Medical Device Daily

To say that there are issues concerning the safety of implantable cardioverter defibrillator devices would be an understatement.

A massive recall of the Sprint Fidelis lead made by Medtronic (Minneapolis) helped solidify a variety of questions related to their use in the company's ICDs, after five people implanted with the Fidelis ICD leads died because of fracturing, a problem found to be much more frequent than the expected risk parameters. The leads were eventually pulled from the market, with class action lawsuits lined up against the company as a consequence (Medical Device Daily, Oct. 16, 2007).

And more recently, two cardiologists, Dr. Robert Hauser and Dr. Adrian Almquest, in the New England Journal of Medicine, have raised questions concerning the bench-testing proposed for a new type of significantly thinner defibrillator lead, which would require four lead placements in the heart, being developed by major cardio firms (MDD, Dec. 12, 2008).

And, in any case, whatever type of ICD lead is used, the requirement is for insertion in or near the heart.

As an advanced technical response to these issues, two electrophysiologists, Gust Bardy, MD, and Riccardo Cappato, MD, have founded Cameron Health (San Clemente, California) to develop a device that they offer as providing all of the strengths of the ICD lead but none of its weaknesses.

After nearly nine years of development, the company this week reported that it has begun trials of its Subcutaneous Implantable Defibrillator (S-ICD) System, as support for winning CE mark approval, a system that provides ICD shock but without the need of leads inserted in or near the heart.

The company said that 14 patients have received an S-ICD System as part of the CE trial, which will enroll up to 55 patients at 10 centers in Europe and New Zealand.

Richard Sanders, VP of sales and marketing for Cameron, told Medical Device Daily that the device was designed by Bardy and Cappato, "who thought that there must be a better way for ICD procedures."

He added that the therapy "is very effective," while also acknowledging "potholes" in the process of development.

"The original concept was to completely alleviate the need for any lead or electrode and incorporated a shoehorn-shaped can which can be slipped under the skin and over the ribs. The first generation of device, while not leadless, accomplishes the same thing."

Components of the Cameron Health S-ICD System include the SQ-RX Pulse Generator, Q-TRAK Subcutaneous Electrode, Q-GUIDE Electrode Insertion Tool and the Q-TECH Programmer.

The S-ICD System is implanted subcutaneously (just under the skin), with the electrode running parallel and slightly to the left of the sternum. While most functions are automatic, adjustments and data retrieval can be easily achieved through what the company says is an advanced integrated programming system developed specifically for the S-ICD System.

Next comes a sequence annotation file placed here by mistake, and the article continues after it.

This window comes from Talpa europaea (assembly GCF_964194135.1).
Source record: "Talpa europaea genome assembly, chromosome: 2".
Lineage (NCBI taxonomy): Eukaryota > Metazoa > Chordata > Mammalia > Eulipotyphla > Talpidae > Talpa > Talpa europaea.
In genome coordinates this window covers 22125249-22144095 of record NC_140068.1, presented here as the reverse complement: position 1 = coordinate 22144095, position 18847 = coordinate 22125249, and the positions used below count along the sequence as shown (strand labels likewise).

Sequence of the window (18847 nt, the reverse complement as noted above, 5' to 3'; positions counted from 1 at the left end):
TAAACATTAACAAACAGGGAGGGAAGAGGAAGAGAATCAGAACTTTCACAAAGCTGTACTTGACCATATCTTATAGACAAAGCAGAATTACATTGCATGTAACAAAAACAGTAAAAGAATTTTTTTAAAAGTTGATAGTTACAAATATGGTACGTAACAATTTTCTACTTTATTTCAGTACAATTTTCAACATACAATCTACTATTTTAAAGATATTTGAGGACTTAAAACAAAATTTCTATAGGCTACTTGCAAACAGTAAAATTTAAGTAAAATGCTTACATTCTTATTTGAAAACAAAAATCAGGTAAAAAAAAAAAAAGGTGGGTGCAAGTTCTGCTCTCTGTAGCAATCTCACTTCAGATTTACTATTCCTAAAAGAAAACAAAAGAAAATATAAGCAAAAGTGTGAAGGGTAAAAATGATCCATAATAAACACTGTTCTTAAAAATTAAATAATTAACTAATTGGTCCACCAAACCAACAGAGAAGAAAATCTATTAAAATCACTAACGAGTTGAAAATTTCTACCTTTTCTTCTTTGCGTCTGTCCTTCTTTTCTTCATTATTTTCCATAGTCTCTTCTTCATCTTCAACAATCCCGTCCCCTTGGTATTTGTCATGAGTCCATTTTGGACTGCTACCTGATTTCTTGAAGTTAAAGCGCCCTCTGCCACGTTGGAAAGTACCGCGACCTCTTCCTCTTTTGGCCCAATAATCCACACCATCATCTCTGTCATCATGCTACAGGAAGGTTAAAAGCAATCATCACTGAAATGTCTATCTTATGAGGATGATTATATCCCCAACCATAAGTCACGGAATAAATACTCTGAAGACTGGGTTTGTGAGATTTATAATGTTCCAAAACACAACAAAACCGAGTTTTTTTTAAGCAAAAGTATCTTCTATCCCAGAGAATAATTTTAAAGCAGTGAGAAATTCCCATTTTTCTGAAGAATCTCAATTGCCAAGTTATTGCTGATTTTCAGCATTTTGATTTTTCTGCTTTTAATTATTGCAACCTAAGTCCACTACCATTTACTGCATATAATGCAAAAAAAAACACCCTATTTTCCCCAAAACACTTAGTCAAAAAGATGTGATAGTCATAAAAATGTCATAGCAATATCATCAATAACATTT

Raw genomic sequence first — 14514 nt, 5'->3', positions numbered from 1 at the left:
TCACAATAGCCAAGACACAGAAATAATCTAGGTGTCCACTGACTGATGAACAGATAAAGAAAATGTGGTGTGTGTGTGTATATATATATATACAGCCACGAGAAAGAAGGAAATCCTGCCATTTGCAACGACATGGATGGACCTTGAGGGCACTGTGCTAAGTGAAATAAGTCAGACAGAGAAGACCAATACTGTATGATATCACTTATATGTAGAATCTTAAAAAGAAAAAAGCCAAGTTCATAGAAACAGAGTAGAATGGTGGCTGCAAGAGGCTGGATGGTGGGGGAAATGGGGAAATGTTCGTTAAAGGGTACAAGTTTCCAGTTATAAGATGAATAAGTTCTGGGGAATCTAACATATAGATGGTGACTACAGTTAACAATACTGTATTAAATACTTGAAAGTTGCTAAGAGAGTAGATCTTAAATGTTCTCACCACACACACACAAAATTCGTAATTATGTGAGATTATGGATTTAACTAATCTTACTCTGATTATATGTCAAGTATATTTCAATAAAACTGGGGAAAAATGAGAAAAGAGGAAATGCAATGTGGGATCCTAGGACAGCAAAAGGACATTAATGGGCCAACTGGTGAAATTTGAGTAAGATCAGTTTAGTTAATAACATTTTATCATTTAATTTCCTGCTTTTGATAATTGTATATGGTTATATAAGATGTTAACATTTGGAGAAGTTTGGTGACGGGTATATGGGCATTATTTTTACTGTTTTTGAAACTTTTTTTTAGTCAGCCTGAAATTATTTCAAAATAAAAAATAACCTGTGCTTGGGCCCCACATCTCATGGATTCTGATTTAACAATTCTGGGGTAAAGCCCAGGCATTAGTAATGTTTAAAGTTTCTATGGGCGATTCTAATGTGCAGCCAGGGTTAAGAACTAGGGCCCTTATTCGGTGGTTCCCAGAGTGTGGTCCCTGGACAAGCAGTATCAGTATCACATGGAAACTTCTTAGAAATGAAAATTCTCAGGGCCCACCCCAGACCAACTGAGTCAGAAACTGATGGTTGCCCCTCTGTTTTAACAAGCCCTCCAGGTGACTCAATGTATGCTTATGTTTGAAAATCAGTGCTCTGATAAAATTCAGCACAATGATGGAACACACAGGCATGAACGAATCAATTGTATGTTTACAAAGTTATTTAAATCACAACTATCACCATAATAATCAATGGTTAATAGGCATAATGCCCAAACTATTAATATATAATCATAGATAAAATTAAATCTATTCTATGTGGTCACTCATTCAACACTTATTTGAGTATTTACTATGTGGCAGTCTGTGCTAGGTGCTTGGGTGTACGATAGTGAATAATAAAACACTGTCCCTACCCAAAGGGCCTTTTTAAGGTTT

The company says that the Q-TECH programmer is one of the smallest units in the industry, weighing less than three pounds. And the light-weight, portable unit is capable of wireless communication with the SQ-RX Pulse Generator.

To implant Cameron's device, physicians and surgeons need only surface anatomical landmarks, such as the breastbone, without any imaging equipment.

Commenting on the clinical trial and the first CE trial patient to receive the S-ICD System in New Zealand, Margaret Hood, MD, in a release said, "Our initial experience with this new technology has brought positive results. The whole procedure was surgically simple. Once implanted, the S-ICD System can be programmed to automatically optimize the device parameters for monitoring the heart's rhythm while removing some of the complexity inherent in conventional systems. Traditional ICDs are a bit more complicated in their implantation and a bit more costly.

Conventional ICDs require placement of at least one lead in or on the heart. Most frequently, these leads, constructed of thin insulated wires, are threaded through a vein and then placed inside the heart. These conventional transvenous leads allow for sensing of the heart's rhythm and delivery of a life saving electric shock when a harmful arrhythmia is detected.

But the surgical placement and residence of these transvenous leads within the patient's heart are associated with a significant proportion of the complications related to this well-established and highly effective therapy. Those reports include patients receiving constant unnecessary shocks and, in some cases – as with the case of the Fidelis lead – death.

"So far feedback for (S-ICD) System has been extremely favorable," Sanders said.

The company said that that its expectation is to apply for an investigation device exemption by the first quarter of this year.